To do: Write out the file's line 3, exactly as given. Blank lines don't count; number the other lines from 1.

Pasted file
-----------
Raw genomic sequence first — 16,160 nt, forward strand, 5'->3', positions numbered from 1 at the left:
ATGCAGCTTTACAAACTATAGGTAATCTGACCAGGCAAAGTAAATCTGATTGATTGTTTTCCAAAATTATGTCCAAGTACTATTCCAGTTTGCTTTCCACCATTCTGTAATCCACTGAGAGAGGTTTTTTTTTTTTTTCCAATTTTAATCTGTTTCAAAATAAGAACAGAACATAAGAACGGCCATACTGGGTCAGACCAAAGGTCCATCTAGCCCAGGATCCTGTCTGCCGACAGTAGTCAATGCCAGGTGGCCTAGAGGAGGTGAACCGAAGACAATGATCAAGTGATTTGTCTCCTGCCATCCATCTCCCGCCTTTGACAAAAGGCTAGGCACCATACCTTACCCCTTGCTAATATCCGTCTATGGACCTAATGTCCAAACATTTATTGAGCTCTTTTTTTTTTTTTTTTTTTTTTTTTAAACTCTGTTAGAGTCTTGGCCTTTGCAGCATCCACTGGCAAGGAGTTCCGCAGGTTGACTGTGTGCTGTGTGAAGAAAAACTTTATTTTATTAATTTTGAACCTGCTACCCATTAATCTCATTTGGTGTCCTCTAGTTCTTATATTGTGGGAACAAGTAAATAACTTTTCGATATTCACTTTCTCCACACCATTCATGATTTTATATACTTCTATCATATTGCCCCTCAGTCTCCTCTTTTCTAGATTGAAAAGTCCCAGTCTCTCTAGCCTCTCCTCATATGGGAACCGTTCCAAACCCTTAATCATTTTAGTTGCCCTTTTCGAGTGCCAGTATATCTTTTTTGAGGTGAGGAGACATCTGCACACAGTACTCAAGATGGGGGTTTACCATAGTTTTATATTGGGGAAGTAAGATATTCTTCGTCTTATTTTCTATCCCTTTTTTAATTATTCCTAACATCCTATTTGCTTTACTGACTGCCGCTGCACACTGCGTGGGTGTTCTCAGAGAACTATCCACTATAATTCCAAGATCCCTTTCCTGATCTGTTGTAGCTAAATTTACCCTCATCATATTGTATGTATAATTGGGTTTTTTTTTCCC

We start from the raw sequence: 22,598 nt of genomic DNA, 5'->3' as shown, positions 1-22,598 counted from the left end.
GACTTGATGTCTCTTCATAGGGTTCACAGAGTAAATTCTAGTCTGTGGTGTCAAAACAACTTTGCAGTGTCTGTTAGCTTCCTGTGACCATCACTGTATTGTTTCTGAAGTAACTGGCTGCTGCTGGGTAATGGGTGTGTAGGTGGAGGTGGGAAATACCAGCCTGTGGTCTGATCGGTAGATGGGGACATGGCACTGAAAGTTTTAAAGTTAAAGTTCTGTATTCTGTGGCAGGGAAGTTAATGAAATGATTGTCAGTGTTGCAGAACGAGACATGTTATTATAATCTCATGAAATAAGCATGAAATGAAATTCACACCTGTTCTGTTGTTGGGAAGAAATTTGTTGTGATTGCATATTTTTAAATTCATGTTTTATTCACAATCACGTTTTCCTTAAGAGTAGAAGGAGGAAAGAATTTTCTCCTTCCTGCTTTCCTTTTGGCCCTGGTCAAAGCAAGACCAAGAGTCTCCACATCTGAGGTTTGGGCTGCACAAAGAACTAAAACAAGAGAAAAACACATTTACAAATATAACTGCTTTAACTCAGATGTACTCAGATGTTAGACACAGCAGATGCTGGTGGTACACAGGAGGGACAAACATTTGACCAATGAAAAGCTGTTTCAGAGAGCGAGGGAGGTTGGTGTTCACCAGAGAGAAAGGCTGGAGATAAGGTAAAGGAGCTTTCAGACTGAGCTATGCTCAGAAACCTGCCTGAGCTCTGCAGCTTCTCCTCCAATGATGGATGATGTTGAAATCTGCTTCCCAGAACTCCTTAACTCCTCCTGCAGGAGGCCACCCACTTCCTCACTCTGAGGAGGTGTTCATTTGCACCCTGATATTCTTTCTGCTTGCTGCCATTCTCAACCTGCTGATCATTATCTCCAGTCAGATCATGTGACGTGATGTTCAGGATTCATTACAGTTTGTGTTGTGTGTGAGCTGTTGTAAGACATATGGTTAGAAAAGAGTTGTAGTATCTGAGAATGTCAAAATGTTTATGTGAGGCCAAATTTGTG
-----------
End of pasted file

We start from the raw sequence: 22,598 nt of genomic DNA, 5'->3' as shown, positions 1-22,598 counted from the left end.